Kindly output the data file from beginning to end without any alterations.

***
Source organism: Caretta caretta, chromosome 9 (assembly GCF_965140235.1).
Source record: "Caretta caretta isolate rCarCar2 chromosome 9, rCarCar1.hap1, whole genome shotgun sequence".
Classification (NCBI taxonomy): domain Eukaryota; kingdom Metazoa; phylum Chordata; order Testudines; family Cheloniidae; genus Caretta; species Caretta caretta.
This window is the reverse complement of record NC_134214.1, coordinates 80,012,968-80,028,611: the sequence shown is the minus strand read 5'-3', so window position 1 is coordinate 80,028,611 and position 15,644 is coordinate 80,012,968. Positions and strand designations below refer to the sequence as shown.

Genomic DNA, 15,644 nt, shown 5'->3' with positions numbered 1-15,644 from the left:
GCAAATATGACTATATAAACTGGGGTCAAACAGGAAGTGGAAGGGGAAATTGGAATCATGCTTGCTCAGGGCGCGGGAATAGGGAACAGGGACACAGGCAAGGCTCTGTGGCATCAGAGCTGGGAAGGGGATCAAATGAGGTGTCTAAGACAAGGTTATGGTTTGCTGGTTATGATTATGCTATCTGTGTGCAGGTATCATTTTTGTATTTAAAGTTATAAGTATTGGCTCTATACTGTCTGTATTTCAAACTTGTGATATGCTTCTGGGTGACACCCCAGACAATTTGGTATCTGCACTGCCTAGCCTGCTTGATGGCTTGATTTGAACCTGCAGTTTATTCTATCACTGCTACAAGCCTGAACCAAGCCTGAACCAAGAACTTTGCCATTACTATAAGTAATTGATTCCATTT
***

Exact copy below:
Source organism: Caretta caretta, chromosome 9 (assembly GCF_965140235.1).
Source record: "Caretta caretta isolate rCarCar2 chromosome 9, rCarCar1.hap1, whole genome shotgun sequence".
Classification (NCBI taxonomy): domain Eukaryota; kingdom Metazoa; phylum Chordata; order Testudines; family Cheloniidae; genus Caretta; species Caretta caretta.
This window is the reverse complement of record NC_134214.1, coordinates 80,012,968-80,028,611: the sequence shown is the minus strand read 5'-3', so window position 1 is coordinate 80,028,611 and position 15,644 is coordinate 80,012,968. Positions and strand designations below refer to the sequence as shown.

Genomic DNA, 15,644 nt, shown 5'->3' with positions numbered 1-15,644 from the left:
GCAAATATGACTATATAAACTGGGGTCAAACAGGAAGTGGAAGGGGAAATTGGAATCATGCTTGCTCAGGGCGCGGGAATAGGGAACAGGGACACAGGCAAGGCTCTGTGGCATCAGAGCTGGGAAGGGGATCAAATGAGGTGTCTAAGACAAGGTTATGGTTTGCTGGTTATGATTATGCTATCTGTGTGCAGGTATCATTTTTGTATTTAAAGTTATAAGTATTGGCTCTATACTGTCTGTATTTCAAACTTGTGATATGCTTCTGGGTGACACCCCAGACAATTTGGTATCTGCACTGCCTAGCCTGCTTGATGGCTTGATTTGAACCTGCAGTTTATTCTATCACTGCTACAAGCCTGAACCAAGCCTGAACCAAGAACTTTGCCATTACTATAAGTAATTGATTCCATTT